Suppose that Nadal does sweep the next three tournaments and defend his 4,000 points through the French Open. Even a solid Wimbledon is not much insurance against the North American tour. Let’s assume that Nadal gets to the Wimbledon semifinals and picks up 720 points. If he then goes to Toronto and loses in the semifinals, he will have only barely topped the Montreal points he had gained in 2013.
He would still have to sweep Cincinnati and the U.S. Open to prevent further hemorrhaging with his ranking. Then, it would be on to the indoors season, where Nadal has not shown the same level of dominance. His No. 1 ranking must be maintained or won before October cools off his results.
Right now, Madrid has laid out the red carpet for Nadal’s comeback. Djokovic is out with a wrist injury; Federer is spending time with his newborn children; Wawrinka is packing for Rome. There are still plenty of capable winners left in the draw, but it’s Nadal’s tournament to win or lose.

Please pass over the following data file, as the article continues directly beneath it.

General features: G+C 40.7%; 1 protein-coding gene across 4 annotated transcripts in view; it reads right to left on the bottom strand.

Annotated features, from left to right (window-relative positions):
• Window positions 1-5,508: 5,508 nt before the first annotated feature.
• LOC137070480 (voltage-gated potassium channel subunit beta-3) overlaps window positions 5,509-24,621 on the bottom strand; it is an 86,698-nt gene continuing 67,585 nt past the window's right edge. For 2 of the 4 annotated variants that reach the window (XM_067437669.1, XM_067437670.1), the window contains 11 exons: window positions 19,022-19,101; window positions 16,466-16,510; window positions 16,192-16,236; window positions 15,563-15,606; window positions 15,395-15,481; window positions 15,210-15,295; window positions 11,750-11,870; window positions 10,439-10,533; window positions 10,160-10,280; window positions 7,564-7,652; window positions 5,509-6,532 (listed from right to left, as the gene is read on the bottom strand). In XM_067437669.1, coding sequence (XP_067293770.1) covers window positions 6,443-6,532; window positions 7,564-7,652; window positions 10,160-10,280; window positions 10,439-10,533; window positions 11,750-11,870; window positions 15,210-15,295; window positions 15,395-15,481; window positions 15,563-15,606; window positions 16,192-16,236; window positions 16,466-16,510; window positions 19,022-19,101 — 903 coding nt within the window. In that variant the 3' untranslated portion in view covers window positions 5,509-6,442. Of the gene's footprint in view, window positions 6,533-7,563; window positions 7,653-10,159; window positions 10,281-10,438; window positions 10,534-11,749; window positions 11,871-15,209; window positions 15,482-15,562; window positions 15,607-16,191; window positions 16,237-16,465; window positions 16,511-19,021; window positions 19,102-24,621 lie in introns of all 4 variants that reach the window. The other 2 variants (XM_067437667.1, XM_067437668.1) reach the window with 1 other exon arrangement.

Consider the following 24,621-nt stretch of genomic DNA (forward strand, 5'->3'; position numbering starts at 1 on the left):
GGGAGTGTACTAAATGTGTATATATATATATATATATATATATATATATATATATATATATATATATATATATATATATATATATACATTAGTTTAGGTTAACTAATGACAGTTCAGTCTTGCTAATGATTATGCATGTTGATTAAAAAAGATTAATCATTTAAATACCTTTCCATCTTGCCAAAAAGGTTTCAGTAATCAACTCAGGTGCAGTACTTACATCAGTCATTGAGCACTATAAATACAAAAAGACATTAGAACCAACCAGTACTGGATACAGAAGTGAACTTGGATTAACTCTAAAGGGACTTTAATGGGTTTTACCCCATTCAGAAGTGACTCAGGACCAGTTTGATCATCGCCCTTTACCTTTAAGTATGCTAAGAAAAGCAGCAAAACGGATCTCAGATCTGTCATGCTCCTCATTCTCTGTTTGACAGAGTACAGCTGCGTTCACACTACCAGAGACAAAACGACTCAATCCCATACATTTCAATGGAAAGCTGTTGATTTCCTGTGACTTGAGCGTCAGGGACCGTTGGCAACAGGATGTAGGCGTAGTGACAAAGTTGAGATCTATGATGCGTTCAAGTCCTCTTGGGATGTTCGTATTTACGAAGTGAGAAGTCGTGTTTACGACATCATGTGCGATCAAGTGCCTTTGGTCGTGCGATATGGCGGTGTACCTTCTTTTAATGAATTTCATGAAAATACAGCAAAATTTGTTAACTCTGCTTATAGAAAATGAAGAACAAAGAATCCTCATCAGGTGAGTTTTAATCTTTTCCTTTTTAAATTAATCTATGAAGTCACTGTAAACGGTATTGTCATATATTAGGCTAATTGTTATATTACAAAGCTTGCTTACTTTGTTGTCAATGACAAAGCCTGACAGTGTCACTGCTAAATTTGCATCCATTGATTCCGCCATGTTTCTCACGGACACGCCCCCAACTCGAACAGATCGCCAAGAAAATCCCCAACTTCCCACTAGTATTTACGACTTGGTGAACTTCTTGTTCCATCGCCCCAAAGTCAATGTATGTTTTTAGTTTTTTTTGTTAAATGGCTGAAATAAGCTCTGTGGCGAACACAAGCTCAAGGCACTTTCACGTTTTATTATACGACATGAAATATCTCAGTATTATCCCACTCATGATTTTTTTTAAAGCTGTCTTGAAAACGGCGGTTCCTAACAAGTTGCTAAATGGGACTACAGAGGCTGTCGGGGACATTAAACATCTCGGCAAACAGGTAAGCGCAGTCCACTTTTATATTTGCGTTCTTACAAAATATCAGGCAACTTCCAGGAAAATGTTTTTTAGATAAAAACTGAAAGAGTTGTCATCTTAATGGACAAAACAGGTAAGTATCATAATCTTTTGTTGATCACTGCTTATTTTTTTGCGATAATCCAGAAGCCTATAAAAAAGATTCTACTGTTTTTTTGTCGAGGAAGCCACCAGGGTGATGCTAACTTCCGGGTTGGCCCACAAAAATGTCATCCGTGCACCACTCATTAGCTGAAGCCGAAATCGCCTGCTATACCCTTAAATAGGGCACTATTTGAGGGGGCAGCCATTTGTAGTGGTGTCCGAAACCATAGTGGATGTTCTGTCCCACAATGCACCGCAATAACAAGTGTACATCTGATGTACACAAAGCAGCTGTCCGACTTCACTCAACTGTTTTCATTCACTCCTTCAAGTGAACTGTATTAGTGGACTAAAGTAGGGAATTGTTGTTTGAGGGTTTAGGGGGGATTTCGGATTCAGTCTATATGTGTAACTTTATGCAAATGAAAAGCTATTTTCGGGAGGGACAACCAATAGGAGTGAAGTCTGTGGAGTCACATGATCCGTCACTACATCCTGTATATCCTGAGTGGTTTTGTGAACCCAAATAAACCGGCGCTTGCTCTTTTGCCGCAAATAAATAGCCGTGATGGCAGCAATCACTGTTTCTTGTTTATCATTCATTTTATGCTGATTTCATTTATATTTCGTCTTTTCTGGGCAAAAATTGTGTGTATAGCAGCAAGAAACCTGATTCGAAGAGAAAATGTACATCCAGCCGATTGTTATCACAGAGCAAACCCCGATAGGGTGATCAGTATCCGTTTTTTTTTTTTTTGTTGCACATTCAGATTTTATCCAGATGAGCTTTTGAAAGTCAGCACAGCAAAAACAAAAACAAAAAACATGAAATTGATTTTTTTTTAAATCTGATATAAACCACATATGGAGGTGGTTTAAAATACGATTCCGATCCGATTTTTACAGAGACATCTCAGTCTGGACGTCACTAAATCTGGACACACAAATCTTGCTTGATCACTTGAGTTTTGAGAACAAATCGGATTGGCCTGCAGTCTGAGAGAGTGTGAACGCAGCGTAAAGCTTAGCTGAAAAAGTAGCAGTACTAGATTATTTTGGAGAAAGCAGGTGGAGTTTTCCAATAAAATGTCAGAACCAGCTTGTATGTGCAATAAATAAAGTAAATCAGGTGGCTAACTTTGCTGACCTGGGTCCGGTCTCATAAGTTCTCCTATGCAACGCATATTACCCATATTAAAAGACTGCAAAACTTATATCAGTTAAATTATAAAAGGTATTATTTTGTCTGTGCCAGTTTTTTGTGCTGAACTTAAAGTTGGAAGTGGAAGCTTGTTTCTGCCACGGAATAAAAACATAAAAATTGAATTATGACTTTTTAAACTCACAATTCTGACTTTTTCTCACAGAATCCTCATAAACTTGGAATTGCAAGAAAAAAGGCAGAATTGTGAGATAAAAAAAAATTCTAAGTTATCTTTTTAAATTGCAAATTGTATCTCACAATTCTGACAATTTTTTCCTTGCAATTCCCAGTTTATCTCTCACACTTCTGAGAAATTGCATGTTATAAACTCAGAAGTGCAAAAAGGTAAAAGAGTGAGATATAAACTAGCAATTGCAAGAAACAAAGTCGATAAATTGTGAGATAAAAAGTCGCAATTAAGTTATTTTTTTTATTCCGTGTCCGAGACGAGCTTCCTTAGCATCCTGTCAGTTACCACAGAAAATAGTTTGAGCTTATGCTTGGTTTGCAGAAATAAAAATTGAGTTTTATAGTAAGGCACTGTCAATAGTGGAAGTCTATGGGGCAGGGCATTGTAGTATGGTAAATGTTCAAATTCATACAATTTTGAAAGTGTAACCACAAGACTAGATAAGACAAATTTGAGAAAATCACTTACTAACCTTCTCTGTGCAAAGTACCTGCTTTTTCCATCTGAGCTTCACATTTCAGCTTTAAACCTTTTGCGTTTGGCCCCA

Now is the time for Nadal to make his stand. Will he come back with snarling vengeance and play like the focused warrior he has usually been? Were the past few weeks merely a bump along the road to a ninth French Open?
Maybe his body will have more energy for another four weeks of throwback tennis. Maybe his mind will recalibrate the feeling of being the hunter once again, and he will come out like he is chasing the No. 1 ranking rather than defending it.
It’s just not going to be easy, but this is what brings out the very best tennis from Nadal.